So much epic fantasy is about being caught in destiny’s teeth. Pulled along as a moving piece inside a story so much bigger than you, playing a role that maybe you feel unequipped for, but managing to rise to the occasion nonetheless. Our unassuming main character defeats the empire, throws the ring in the volcano, becomes the rightful ruler, successfully completing every step despite their shortcomings or internal debate, because They Were Destined For This, even if they fought against it at first.

I didn’t want to write that story.

Or, to be more precise, I wanted to write a story that could’ve been that, but wasn’t. A story where choice was the central factor. The characters might be caught in destiny’s teeth, but they were going to make damn sure destiny had a hard time swallowing them down.

FOR THE WOLF is, fundamentally, about choice. And, to quote Season 7 Episode 1 of Buffy The Vampire Slayer, it’s about power.

I attribute a lot of that to Red. I’m very much a character-first, plot-second writer, and when Red first dug into my brain, she was not the noble hero, or even the “angry girl” protagonist that has seen so much love in recent years. She was resigned and reckless. She was both strong and brittle, a study in contrasts, imbued with power that she detested and was fascinated by in equal measure.

And she wanted so much.

That was the most crystallized part of her, the center from which it all grew, the plot and the world-building and everything else—Red wanted, and she was in a position where all her wanting was pointless. A Second Daughter meant for sacrifice from the beginning, barely a person at all. A bundle of raw nerves and lashed-down power and endless yearning for things she’d never have.

And then: a life, after she’d thought it was all over.

At the risk of spoiling a book that isn’t out yet, I won’t go into plot details. But it turns out the power that seemingly resigns Red to one fate is more malleable than she thinks. It turns out the situation she and Eammon, the Wolf, find themselves in, forced into roles of villain and victim, is more able to be changed than either of them anticipates.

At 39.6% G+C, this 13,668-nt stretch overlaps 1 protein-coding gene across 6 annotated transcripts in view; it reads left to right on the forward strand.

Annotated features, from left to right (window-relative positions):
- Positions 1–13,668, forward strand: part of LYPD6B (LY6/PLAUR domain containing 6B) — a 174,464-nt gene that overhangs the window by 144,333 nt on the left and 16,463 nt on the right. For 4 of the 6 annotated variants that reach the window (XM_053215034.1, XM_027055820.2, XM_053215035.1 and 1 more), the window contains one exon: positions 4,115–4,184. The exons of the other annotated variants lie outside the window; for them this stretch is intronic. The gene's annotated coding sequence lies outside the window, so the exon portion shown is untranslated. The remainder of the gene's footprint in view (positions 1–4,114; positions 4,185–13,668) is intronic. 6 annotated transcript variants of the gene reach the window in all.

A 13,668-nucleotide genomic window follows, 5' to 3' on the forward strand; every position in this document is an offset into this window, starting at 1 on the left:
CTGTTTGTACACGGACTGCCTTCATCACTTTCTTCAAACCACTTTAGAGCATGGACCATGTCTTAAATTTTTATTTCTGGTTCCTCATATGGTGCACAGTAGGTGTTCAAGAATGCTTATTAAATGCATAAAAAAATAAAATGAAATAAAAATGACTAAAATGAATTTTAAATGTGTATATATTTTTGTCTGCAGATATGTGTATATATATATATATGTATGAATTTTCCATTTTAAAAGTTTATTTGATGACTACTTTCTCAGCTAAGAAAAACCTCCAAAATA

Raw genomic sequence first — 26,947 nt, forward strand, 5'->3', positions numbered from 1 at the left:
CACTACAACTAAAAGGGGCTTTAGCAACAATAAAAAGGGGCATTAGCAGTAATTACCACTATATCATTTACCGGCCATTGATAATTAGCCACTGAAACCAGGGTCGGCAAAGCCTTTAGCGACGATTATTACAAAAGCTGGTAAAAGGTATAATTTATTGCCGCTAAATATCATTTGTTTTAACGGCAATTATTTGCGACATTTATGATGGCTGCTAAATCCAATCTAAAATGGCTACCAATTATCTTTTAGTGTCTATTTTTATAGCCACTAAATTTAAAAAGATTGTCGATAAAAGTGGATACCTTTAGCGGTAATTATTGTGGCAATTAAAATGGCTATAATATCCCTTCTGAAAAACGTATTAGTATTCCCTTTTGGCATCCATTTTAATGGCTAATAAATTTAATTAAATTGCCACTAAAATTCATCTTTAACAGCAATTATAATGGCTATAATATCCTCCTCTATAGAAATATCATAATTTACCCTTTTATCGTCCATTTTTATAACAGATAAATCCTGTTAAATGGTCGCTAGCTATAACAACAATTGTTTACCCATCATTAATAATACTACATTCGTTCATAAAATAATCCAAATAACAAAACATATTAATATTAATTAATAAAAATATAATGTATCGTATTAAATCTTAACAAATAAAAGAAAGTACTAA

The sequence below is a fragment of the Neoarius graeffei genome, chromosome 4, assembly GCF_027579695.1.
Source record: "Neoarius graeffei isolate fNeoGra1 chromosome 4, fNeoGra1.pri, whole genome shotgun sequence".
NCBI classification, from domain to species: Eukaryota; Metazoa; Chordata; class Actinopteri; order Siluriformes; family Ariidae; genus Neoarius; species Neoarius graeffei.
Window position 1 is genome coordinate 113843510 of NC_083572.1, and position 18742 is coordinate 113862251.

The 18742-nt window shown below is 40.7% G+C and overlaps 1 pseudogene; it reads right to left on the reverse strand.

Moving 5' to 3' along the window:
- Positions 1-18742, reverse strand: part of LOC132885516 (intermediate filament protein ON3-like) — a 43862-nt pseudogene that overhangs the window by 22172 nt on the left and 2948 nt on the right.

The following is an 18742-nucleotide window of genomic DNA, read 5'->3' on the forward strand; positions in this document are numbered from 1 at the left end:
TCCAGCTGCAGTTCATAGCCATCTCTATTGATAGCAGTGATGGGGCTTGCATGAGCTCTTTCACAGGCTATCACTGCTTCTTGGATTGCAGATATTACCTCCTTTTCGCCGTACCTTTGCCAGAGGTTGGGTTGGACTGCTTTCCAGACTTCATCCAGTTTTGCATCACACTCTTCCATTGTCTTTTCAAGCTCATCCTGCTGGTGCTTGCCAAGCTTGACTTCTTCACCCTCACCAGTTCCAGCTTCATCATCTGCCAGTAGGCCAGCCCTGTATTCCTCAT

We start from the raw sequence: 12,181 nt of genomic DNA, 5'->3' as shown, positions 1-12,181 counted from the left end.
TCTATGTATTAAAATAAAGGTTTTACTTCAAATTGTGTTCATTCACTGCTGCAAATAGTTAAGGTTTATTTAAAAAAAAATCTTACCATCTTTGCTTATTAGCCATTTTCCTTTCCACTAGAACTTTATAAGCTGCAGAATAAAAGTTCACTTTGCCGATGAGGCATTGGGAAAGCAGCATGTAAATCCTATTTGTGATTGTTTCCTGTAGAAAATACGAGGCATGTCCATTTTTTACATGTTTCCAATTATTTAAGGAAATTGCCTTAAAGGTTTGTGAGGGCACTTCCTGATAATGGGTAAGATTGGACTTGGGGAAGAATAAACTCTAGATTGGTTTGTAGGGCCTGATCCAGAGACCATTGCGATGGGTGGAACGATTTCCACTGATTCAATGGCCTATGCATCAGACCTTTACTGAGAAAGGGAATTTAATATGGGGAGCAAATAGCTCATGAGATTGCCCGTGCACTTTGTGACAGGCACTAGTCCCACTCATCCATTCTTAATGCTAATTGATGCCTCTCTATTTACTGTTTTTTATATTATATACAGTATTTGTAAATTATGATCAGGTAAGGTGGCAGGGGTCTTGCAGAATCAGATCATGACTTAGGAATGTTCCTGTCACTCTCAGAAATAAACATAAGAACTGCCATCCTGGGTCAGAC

Because all of it comes down to choice. To giving destiny the finger and forging a different path with nothing but your will, forcing the life you’ve been given to change shape around you, rather than the other way around.

Red does that with her magic. She takes the power within her and makes it bend, makes it do what she wants, remakes the world because she wants and she wants and she’s going to find a way to get it.

And she never has to give a single bit of that magic up.


I refer to WOLF often as fairytale soup—it’s a bunch of different influences tangled up in knots, the pieces of them taken apart and fitted back together. But while there are elements of “Beauty and the Beast,” “Snow White and Rose Red,” and “Little Red Riding Hood,” it’s no accident that the Red Riding Hood factors are the ones that are most in play.

It’s easy to see the thread of a morality tale in the Grimm Brother’s version of the Red Riding Hood story, the one we’re most familiar with. Between the scarlet cloak, the basket full of sweets, and a literal admonition to the heroine to “stay on the path,” it couldn’t be more of a purity tale if you smacked an early-2000s Christian alt-soundtrack behind it. Stay on the path, don’t get lured into the woods, because the things that look harmless are just waiting to eat you up.

My Red is a little different.

She’s an adult, for one thing. She carries nothing into the woods, because she herself is the sacrifice required. And these woods have no path for her to follow—she has to make her own, wandering into the dark, thinking it’s her end when it’s only her beginning.

Like the fairytale, my Red is susceptible to temptation. To making her own way rather than following the trajectory laid out for her. To wanting so much more than she’s been given, maybe wanting too much. To having a soft spot for monsters.

But she isn’t punished for her wanting, or for her power. Instead, it becomes the catalyst for the transformation of her world, and herself. Red has no illusions of being good. She just wants what she wants, and she fights tooth and nail to get it.

Those are the kinds of stories I want to read. The kinds of stories I plan to write for as long as they’ll let me. Stories that tell us there is power in our wanting, and that the magic we have is ours alone.

Photo of Hannah Whitten

Hannah Whitten has been writing to amuse herself since she could hold a pen, and sometime in high school, figured out that what amused her might also amuse others. When she’s not writing, she’s reading, making music, or attempting to bake. She lives in Tennessee with her husband and children in a house ruled by a temperamental cat. Follow her on Twitter and Instagram @hwhittenwrites.